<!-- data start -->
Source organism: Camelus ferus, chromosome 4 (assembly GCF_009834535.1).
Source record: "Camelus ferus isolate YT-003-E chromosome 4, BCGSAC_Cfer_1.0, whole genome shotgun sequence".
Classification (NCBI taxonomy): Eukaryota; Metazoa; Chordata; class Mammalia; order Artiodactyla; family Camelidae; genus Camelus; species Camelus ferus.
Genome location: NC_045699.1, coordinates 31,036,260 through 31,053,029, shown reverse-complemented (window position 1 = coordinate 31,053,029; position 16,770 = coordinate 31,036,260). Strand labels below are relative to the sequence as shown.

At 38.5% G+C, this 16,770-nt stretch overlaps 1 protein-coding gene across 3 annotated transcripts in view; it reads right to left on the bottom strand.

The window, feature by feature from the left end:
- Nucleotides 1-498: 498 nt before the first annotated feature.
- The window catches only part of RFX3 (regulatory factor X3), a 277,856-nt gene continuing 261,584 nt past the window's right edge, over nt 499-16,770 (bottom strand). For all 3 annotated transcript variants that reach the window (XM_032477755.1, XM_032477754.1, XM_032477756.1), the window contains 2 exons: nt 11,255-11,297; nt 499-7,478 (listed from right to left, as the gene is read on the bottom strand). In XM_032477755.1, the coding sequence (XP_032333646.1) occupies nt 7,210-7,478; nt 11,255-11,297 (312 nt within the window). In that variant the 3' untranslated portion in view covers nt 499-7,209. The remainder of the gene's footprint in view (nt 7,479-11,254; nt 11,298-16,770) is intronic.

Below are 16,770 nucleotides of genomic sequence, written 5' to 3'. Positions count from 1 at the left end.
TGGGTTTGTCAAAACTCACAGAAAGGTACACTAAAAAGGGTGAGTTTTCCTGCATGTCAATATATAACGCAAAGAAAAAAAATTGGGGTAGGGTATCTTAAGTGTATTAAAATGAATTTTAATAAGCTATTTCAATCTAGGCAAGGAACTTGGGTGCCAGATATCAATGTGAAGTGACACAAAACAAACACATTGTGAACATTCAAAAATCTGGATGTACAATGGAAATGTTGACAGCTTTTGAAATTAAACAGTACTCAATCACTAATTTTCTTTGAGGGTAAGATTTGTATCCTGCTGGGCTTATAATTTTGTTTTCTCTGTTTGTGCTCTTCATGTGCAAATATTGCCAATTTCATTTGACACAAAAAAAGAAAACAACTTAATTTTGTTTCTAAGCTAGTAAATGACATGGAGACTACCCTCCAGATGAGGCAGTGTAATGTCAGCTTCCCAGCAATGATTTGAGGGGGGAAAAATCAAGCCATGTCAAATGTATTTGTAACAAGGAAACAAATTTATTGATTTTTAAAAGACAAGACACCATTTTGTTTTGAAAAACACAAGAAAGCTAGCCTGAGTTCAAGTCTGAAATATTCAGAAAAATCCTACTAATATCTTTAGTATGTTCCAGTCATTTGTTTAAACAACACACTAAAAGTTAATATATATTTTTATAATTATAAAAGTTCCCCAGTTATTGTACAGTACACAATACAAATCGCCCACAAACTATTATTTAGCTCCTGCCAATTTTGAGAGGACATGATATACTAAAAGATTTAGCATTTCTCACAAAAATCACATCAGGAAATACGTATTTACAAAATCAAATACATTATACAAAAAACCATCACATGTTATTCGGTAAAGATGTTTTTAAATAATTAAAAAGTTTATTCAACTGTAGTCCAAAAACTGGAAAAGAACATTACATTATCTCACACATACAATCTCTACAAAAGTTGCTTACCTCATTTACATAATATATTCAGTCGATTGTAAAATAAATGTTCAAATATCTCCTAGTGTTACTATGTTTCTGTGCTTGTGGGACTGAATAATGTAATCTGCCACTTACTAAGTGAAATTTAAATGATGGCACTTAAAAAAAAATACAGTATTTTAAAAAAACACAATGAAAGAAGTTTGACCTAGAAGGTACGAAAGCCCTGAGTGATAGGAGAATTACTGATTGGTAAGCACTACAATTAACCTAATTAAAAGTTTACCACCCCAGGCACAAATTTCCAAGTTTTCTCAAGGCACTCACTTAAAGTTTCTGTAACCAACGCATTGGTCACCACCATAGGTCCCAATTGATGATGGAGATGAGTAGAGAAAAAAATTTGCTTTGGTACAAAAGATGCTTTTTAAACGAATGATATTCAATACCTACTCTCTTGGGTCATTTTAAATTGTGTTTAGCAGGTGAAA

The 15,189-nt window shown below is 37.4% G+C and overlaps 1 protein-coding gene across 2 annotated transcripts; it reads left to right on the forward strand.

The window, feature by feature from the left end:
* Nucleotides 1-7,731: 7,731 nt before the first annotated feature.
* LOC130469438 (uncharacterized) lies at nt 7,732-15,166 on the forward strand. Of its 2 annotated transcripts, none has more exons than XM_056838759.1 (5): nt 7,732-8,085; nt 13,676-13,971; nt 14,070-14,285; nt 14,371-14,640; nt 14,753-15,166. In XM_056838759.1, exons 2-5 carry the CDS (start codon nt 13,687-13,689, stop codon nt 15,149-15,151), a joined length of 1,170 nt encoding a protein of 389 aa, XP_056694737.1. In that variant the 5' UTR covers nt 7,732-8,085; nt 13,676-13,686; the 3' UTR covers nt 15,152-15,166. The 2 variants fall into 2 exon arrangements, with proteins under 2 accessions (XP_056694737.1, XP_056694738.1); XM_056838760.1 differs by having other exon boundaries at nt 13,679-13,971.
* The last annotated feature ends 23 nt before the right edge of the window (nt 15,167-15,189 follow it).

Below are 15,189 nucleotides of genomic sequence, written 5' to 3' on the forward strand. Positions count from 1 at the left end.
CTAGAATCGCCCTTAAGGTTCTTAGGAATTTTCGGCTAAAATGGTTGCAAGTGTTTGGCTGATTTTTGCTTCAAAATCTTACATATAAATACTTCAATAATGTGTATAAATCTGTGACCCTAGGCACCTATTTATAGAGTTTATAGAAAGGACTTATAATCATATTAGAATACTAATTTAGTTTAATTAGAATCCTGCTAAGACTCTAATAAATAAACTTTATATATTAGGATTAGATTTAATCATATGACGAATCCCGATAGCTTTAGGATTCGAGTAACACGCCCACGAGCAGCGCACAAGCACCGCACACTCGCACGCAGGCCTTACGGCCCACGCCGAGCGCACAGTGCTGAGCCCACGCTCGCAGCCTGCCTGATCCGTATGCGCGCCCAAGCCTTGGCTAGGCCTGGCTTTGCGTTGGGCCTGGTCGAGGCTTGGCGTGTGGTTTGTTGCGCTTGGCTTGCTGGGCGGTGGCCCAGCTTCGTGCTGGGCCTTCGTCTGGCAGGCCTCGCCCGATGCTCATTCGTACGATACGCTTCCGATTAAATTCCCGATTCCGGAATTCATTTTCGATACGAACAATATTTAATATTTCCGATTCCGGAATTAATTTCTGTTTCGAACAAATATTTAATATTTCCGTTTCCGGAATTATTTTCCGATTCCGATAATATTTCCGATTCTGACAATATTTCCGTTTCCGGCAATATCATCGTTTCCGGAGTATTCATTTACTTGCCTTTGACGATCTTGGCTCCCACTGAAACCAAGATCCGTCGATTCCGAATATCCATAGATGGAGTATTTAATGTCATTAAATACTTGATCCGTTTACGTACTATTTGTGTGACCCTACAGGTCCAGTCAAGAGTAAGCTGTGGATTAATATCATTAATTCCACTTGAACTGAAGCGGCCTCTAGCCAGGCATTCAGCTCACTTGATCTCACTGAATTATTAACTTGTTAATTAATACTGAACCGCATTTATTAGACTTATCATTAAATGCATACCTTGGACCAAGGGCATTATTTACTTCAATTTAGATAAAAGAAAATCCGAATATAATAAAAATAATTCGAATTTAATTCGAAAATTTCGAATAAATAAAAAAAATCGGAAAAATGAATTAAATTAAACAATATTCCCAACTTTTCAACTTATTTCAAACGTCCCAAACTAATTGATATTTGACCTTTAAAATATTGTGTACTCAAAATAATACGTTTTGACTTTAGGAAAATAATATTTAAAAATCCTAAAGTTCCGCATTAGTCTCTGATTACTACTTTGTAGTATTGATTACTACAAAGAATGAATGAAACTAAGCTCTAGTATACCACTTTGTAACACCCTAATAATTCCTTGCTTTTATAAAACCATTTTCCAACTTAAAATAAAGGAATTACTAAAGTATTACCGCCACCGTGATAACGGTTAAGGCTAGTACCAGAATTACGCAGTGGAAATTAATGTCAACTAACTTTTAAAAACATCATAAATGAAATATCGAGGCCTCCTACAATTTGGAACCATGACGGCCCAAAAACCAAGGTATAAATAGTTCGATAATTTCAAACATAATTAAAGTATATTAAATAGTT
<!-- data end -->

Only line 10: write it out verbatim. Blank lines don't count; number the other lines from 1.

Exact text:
TGGGTTTGTCAAAACTCACAGAAAGGTACACTAAAAAGGGTGAGTTTTCCTGCATGTCAATATATAACGCAAAGAAAAAAAATTGGGGTAGGGTATCTTAAGTGTATTAAAATGAATTTTAATAAGCTATTTCAATCTAGGCAAGGAACTTGGGTGCCAGATATCAATGTGAAGTGACACAAAACAAACACATTGTGAACATTCAAAAATCTGGATGTACAATGGAAATGTTGACAGCTTTTGAAATTAAACAGTACTCAATCACTAATTTTCTTTGAGGGTAAGATTTGTATCCTGCTGGGCTTATAATTTTGTTTTCTCTGTTTGTGCTCTTCATGTGCAAATATTGCCAATTTCATTTGACACAAAAAAAGAAAACAACTTAATTTTGTTTCTAAGCTAGTAAATGACATGGAGACTACCCTCCAGATGAGGCAGTGTAATGTCAGCTTCCCAGCAATGATTTGAGGGGGGAAAAATCAAGCCATGTCAAATGTATTTGTAACAAGGAAACAAATTTATTGATTTTTAAAAGACAAGACACCATTTTGTTTTGAAAAACACAAGAAAGCTAGCCTGAGTTCAAGTCTGAAATATTCAGAAAAATCCTACTAATATCTTTAGTATGTTCCAGTCATTTGTTTAAACAACACACTAAAAGTTAATATATATTTTTATAATTATAAAAGTTCCCCAGTTATTGTACAGTACACAATACAAATCGCCCACAAACTATTATTTAGCTCCTGCCAATTTTGAGAGGACATGATATACTAAAAGATTTAGCATTTCTCACAAAAATCACATCAGGAAATACGTATTTACAAAATCAAATACATTATACAAAAAACCATCACATGTTATTCGGTAAAGATGTTTTTAAATAATTAAAAAGTTTATTCAACTGTAGTCCAAAAACTGGAAAAGAACATTACATTATCTCACACATACAATCTCTACAAAAGTTGCTTACCTCATTTACATAATATATTCAGTCGATTGTAAAATAAATGTTCAAATATCTCCTAGTGTTACTATGTTTCTGTGCTTGTGGGACTGAATAATGTAATCTGCCACTTACTAAGTGAAATTTAAATGATGGCACTTAAAAAAAAATACAGTATTTTAAAAAAACACAATGAAAGAAGTTTGACCTAGAAGGTACGAAAGCCCTGAGTGATAGGAGAATTACTGATTGGTAAGCACTACAATTAACCTAATTAAAAGTTTACCACCCCAGGCACAAATTTCCAAGTTTTCTCAAGGCACTCACTTAAAGTTTCTGTAACCAACGCATTGGTCACCACCATAGGTCCCAATTGATGATGGAGATGAGTAGAGAAAAAAATTTGCTTTGGTACAAAAGATGCTTTTTAAACGAATGATATTCAATACCTACTCTCTTGGGTCATTTTAAATTGTGTTTAGCAGGTGAAA